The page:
A growing challenge many businesses face is the prevention of serious or fatal injuries that are not very common. Such a challenge demands a new approach, according to a white paper
from BST, an Ojai, CA-based consulting firm and research group.
Issued in August, the white paper notes declines in minor occupational injury incident rates are occurring at the same time serious injury and fatality rates have either remained flat or increased.
The findings suggest that the causes of serious injuries and fatalities are different from the causes of less-serious injuries, all minor injuries do not have the same potential for becoming serious injuries, and reducing serious injuries will require a different strategy than reducing less-serious injuries, the paper stated.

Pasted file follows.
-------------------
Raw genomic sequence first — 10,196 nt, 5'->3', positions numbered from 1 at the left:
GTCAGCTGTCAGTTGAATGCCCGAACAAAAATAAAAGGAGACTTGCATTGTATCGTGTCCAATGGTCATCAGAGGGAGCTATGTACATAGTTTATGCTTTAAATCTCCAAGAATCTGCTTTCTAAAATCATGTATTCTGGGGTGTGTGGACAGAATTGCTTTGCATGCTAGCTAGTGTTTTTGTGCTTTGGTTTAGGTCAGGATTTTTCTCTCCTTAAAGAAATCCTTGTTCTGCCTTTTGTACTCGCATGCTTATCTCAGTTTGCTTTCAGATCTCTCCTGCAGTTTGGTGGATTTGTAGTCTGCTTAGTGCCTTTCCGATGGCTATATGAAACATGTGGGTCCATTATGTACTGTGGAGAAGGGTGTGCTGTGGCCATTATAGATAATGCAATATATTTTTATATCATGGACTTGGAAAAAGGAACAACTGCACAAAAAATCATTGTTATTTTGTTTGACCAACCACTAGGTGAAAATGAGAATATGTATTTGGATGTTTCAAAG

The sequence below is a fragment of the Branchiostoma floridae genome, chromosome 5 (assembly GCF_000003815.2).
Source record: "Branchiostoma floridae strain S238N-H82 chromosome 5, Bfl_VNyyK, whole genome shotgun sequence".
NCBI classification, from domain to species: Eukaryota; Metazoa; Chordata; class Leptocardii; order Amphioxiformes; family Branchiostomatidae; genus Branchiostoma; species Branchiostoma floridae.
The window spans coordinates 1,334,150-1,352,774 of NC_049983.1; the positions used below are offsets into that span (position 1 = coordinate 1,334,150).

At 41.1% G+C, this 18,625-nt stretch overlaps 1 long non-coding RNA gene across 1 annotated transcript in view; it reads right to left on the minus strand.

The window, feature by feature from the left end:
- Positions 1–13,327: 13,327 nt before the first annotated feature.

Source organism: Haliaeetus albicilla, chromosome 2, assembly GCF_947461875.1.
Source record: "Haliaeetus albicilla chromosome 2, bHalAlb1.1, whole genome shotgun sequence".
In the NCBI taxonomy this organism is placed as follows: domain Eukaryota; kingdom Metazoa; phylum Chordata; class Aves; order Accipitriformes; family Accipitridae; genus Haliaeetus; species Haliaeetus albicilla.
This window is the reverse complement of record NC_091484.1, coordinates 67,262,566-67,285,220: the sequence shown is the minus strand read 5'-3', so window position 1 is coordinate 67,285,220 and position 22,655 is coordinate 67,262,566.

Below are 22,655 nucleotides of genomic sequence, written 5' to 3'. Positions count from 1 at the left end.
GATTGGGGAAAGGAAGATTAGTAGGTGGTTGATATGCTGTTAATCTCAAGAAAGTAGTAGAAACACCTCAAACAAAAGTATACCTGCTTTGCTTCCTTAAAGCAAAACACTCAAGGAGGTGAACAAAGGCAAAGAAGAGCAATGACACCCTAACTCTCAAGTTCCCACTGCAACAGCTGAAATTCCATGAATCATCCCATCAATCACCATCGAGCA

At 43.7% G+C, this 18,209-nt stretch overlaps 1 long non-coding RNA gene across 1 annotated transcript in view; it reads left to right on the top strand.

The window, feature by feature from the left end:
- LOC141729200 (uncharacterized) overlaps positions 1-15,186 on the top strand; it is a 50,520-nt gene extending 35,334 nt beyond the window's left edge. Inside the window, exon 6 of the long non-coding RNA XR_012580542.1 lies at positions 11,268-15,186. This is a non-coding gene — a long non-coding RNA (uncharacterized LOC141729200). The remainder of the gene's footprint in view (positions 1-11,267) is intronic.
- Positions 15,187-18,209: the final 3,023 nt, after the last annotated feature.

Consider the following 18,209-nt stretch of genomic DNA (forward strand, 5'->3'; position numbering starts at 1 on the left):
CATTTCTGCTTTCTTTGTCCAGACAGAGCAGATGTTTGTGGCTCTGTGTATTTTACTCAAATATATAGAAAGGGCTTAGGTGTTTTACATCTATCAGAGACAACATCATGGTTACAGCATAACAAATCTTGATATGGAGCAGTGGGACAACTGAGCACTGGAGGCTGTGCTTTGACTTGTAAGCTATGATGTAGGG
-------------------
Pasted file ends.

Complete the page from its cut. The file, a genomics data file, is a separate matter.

“While many organizations are aware that some non-serious, nonfatal injuries have a high potential for far greater harm, few have sufficient understanding of where to look for these types of injuries and the root cause analysis that is required to illuminate them,” the paper also noted.
The paper cites OSHA-required recordkeeping as an important driver in improving safety, but the current system does not distinguish between injuries that have the potential to be serious or result in death and those that do not. As such, companies relying exclusively on that data may be unaware of injuries that have the potential to become more serious or kill a worker.
Instead, the paper recommended establishing a strategy to prevent serious or fatal injuries by examining data found in injury reports, near misses, safety observations and audits.